Not on a MacPro with all 4 kernels enabled in GIMP. Btw. you can select
    how many kernels GIMP should use from one to eight...

    >> up to 4800x4800ppi/in non-interlaced, work with up
    >> to 6 color channels at a time

    >
    > 6 color channels in what mode? there's no multichannel, nor is there
    > lab for that matter. see above link.


    Right, there are still differences between the homepage and the app. You
    have 6 sliders in the prefs settings for working with up to 6 individual
    color channels.

    >> + much, much more - including full image
    >> adjustment like in PhS 7. Apprx. 35 built-in plug-ins (color management
    >> plug-ins not included).

    >
    > only 35?


    That's the default amount.:) - My next 'excercise' will be to test and
    try how many of the many freeware and shareware plugins I have for other
    graphics apps that also will work with GIMP.

    As a comparison I have also tried the newest version of Cenon. Here is
    an app that you can compare with Photoshop 4.x.:) Cenon isnot near as
    enhanced as GIMP - only std. colormanagement RGB + CMYK + Greyscale, no
    layer adjustment, no layer adding, no color channel adjustment
    etc.etc.... Cenon has one advantage towards GIMP - it is a lot easier
    for a real newbie in graphics to use because of it's simplicity...

    Cheers, Erik Richard

    --
    ~~~~~~~~~~~~~~~~~~~~~~~~~~~~~~~~~~~~~~~~~~~~~~~~~~~~~~~~~~~
    Erik Richard Sørensen, Member of ADC, <>
    NisusWriter - The Future In Multilingual Text Processing - www.nisus.com
    OpenOffice.org - The Modern Productivity Solution - www.openoffice.org
    ~~~~~~~~~~~~~~~~~~~~~~~~~~~~~~~~~~~~~~~~~~~~~~~~~~~~~~~~~~~
     
    Erik Richard Sørensen, Nov 28, 2009
    #16
  17. TaliesinSoft

    nospam Guest

    In article <1j9vtnr.1vqmqy113at78aN%>, Andy Hewitt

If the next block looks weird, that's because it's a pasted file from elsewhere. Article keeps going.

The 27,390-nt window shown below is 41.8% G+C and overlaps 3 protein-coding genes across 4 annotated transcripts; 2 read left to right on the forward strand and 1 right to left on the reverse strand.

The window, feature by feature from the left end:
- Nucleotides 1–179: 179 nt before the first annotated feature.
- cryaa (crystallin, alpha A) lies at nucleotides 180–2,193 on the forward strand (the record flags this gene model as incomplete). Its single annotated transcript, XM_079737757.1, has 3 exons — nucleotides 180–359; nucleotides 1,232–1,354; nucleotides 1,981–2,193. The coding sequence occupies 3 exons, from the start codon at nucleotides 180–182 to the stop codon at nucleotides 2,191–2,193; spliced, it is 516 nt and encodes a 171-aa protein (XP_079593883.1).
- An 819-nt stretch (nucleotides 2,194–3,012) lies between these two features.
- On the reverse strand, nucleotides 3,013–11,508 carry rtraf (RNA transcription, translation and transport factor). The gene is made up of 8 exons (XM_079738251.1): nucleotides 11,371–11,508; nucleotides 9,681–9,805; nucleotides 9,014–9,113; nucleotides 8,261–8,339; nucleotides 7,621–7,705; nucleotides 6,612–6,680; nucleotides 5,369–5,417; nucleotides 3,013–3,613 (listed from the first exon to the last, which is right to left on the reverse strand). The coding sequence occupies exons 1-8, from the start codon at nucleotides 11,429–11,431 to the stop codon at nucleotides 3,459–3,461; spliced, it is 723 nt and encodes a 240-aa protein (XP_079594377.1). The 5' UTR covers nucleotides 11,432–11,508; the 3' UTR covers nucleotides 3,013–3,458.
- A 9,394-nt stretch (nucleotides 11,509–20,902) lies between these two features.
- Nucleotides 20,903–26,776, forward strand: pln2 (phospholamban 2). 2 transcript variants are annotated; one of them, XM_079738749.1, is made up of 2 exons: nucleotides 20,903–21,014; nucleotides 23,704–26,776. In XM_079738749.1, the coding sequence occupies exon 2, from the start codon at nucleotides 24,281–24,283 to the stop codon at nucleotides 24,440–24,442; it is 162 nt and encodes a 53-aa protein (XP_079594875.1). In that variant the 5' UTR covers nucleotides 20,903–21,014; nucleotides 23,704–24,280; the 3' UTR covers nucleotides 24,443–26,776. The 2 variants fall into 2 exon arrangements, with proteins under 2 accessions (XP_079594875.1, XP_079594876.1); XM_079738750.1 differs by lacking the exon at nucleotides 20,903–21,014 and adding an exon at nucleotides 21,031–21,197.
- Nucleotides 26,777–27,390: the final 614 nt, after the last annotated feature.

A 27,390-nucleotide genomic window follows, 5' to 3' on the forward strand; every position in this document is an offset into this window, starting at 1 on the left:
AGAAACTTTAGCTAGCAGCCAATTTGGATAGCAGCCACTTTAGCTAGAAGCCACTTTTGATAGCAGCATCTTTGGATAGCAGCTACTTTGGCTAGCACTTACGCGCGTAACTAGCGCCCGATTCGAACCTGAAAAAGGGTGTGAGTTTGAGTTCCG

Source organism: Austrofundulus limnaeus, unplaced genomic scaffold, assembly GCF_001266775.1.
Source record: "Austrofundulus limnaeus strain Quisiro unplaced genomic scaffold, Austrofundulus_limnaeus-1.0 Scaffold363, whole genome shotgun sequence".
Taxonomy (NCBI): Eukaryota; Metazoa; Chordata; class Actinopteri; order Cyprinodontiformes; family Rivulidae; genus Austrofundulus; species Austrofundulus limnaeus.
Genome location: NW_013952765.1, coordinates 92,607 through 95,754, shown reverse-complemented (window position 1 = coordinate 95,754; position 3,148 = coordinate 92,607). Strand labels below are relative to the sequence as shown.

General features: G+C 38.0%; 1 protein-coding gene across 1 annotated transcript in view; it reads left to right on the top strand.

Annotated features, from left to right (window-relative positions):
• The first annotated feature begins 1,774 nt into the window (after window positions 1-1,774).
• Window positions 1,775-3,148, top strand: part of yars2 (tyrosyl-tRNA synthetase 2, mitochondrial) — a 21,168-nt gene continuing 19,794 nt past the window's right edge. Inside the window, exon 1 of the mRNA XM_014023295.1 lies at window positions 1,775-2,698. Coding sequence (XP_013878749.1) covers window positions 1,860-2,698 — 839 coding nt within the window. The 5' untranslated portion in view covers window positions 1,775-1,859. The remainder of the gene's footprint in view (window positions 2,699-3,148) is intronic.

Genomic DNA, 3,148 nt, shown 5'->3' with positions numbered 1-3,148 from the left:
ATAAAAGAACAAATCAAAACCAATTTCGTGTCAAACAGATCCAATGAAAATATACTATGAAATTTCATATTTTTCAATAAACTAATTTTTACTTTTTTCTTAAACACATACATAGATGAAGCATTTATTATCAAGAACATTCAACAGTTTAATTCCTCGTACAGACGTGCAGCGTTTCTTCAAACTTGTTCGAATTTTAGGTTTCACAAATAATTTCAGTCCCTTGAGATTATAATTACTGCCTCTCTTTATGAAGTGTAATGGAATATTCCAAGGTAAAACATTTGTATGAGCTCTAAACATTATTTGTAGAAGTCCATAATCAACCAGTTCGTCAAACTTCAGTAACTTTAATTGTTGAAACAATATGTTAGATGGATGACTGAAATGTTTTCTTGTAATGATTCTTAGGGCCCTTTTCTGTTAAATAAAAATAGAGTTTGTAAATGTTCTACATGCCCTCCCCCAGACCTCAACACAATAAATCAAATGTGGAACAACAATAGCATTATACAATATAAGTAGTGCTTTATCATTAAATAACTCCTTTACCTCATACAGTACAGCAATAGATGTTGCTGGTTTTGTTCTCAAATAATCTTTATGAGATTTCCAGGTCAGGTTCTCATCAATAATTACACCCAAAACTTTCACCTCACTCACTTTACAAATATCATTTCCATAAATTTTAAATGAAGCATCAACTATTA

<> wrote:

    > > > full sRGB +

    > >
    > > it's amusing that they suggest using srgb as a working space. it's
    > > smaller than adobe rgb and much smaller than pro photo rgb (what
    > > lightroom uses).

    >
    > Yes, I tend to work with AdobeRGB myself, sRGB as a default is not the
    > best option - although it probably does alright for basic needs (web
    > imaging etc).


    that's basically all the gimp is good for - basic stuff.

    > > > work with up to 40bits color depth,

    > >
    > > 40 bit color depth?

    >
    > Yeah, what?
    >
    > If you're working in Raw format, GIMP does the pre-processing, then
    > passes on an 8-bit image for post-processing. You can force GIMP to work
    > in 16-bit mode using GEGL, but it's still very experimental, and just
    > crashed when I tried it.
    >
    > There is Cinepaint, but that seems to have come to a stop with
    > development.


    right. like i said initially, it doesn't support high bit. most people
    aren't going to want to fuss with 'experimental'.

    > > > work with RAW files,

    > >
    > > which is very slow and very primitive, since it's based on dcraw.

    >
    > And it also strips EXIF data. However, dcraw is a pretty good Raw
    > processor, and it's far from primitive. Not many other Raw processors
    > can apply a dark frame at the Raw-processing stage.


    actually dcraw isn't that great. it's matrices are not as big as some
    other raw processors which can cause artifacts, it's slow and it
    doesn't offer anywhere near as many options as something like adobe
    camera raw.

    dark frames are optionally done in the camera and other raw processors
    do a much better job of noise reduction, especially adobe camera raw in
    the lightroom 3 beta. there are also noise reduction plugins, but those
    don't work in the gimp.
     
    nospam, Nov 28, 2009
    #17
  18. TaliesinSoft

    nospam Guest

    In article <4b112fcc$0$8556$>, Erik Richard
    Sørensen <> wrote:

    > >> GIMP 2.6.7 can work with multi-layer, add layer,

    > >
    > > but no adjustment layers, a glaring shortcoming.

    >
    > Of course layers are adjustable...


    which isn't what an adjustment layer is. photoshop now has smart
    objects which is even more powerful.

    as i said before, you don't use photoshop enough to realize what it can